1887
Volume 7, Issue 1
  • ISSN 0142-5471
  • E-ISSN: 1569-979X
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Abstract

Diagrams are increasingly used to present complex and abstract information. Their ultimate success as tools for communication depends largely upon how effectively they can be processed in the mind of the viewer. The application of established principles of graphic design is a vital part of developing effective diagrams, but tends to focus upon external aspects of representation that apply at a general level across a wide range of subject domains. However, the internal (mental) representation of a specific set of subject matter is also important in influencing what sense viewers make of a diagram. The task of characterising relationships between the way a diagram is represented mentally and the effectiveness with which that diagram is processed poses novel challenges to researchers. This paper decribes some of these challenges and discusses methodologies that have been developed to explore the mental representation and processing of explanatory diagrams.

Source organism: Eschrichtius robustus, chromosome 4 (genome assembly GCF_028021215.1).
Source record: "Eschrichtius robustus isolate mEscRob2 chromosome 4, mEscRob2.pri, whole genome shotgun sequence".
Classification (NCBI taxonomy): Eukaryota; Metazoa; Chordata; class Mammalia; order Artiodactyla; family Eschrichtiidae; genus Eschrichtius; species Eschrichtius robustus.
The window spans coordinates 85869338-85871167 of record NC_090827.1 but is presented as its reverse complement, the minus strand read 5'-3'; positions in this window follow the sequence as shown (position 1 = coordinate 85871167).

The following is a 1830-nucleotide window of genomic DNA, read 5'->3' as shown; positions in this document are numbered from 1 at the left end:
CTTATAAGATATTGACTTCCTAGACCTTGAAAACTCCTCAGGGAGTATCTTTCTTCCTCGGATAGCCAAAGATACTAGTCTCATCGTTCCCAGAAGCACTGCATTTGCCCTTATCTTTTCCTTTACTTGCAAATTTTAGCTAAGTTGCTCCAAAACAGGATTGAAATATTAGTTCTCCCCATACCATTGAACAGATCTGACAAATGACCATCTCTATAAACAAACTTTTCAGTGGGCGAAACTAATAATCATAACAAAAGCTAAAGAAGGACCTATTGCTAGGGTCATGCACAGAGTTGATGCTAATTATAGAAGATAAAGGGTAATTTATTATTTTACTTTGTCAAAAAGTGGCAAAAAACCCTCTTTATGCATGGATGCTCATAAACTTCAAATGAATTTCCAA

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/content/journals/10.1075/idj.7.1.01low
1993-01-01
2019-09-22
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References

http://instance.metastore.ingenta.com/content/journals/10.1075/idj.7.1.01low
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  • Article Type: Research Article
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